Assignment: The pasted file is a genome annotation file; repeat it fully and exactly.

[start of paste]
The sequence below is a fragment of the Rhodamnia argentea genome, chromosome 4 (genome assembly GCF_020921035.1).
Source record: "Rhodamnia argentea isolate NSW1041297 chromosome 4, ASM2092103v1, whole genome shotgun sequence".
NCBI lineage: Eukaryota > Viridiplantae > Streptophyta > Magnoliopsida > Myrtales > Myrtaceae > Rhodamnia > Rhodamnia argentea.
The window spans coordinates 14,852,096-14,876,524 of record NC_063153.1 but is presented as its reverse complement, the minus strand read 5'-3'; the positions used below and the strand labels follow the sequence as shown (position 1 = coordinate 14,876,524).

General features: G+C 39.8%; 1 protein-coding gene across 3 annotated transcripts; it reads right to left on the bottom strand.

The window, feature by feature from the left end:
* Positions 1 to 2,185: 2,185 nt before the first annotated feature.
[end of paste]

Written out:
The sequence below is a fragment of the Rhodamnia argentea genome, chromosome 4 (genome assembly GCF_020921035.1).
Source record: "Rhodamnia argentea isolate NSW1041297 chromosome 4, ASM2092103v1, whole genome shotgun sequence".
NCBI lineage: Eukaryota > Viridiplantae > Streptophyta > Magnoliopsida > Myrtales > Myrtaceae > Rhodamnia > Rhodamnia argentea.
The window spans coordinates 14,852,096-14,876,524 of record NC_063153.1 but is presented as its reverse complement, the minus strand read 5'-3'; the positions used below and the strand labels follow the sequence as shown (position 1 = coordinate 14,876,524).

General features: G+C 39.8%; 1 protein-coding gene across 3 annotated transcripts; it reads right to left on the bottom strand.

The window, feature by feature from the left end:
* Positions 1 to 2,185: 2,185 nt before the first annotated feature.